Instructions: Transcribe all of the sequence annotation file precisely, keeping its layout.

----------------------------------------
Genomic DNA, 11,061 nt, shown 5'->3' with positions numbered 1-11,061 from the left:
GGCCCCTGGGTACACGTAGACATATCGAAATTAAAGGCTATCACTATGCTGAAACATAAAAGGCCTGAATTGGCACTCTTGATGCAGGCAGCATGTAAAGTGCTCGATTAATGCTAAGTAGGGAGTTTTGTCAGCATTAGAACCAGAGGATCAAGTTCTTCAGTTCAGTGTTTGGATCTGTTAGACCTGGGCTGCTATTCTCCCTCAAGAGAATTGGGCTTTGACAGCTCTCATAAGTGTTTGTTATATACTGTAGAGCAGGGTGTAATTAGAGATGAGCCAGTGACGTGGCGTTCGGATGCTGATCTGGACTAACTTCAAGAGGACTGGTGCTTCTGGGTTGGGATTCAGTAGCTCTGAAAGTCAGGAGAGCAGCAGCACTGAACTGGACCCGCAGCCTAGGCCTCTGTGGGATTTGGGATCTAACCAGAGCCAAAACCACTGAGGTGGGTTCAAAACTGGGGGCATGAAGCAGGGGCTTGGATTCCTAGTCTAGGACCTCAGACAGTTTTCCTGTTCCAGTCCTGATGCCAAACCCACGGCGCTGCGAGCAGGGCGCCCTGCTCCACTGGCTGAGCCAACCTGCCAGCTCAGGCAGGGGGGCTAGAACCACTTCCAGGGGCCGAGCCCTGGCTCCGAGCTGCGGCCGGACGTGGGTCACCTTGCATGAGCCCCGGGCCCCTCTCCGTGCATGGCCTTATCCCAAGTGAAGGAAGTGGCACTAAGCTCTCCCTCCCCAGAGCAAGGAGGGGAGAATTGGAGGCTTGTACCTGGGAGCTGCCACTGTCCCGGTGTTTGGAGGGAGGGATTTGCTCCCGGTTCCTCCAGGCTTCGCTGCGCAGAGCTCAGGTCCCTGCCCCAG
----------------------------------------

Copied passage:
Genomic DNA, 11,061 nt, shown 5'->3' with positions numbered 1-11,061 from the left:
GGCCCCTGGGTACACGTAGACATATCGAAATTAAAGGCTATCACTATGCTGAAACATAAAAGGCCTGAATTGGCACTCTTGATGCAGGCAGCATGTAAAGTGCTCGATTAATGCTAAGTAGGGAGTTTTGTCAGCATTAGAACCAGAGGATCAAGTTCTTCAGTTCAGTGTTTGGATCTGTTAGACCTGGGCTGCTATTCTCCCTCAAGAGAATTGGGCTTTGACAGCTCTCATAAGTGTTTGTTATATACTGTAGAGCAGGGTGTAATTAGAGATGAGCCAGTGACGTGGCGTTCGGATGCTGATCTGGACTAACTTCAAGAGGACTGGTGCTTCTGGGTTGGGATTCAGTAGCTCTGAAAGTCAGGAGAGCAGCAGCACTGAACTGGACCCGCAGCCTAGGCCTCTGTGGGATTTGGGATCTAACCAGAGCCAAAACCACTGAGGTGGGTTCAAAACTGGGGGCATGAAGCAGGGGCTTGGATTCCTAGTCTAGGACCTCAGACAGTTTTCCTGTTCCAGTCCTGATGCCAAACCCACGGCGCTGCGAGCAGGGCGCCCTGCTCCACTGGCTGAGCCAACCTGCCAGCTCAGGCAGGGGGGCTAGAACCACTTCCAGGGGCCGAGCCCTGGCTCCGAGCTGCGGCCGGACGTGGGTCACCTTGCATGAGCCCCGGGCCCCTCTCCGTGCATGGCCTTATCCCAAGTGAAGGAAGTGGCACTAAGCTCTCCCTCCCCAGAGCAAGGAGGGGAGAATTGGAGGCTTGTACCTGGGAGCTGCCACTGTCCCGGTGTTTGGAGGGAGGGATTTGCTCCCGGTTCCTCCAGGCTTCGCTGCGCAGAGCTCAGGTCCCTGCCCCAG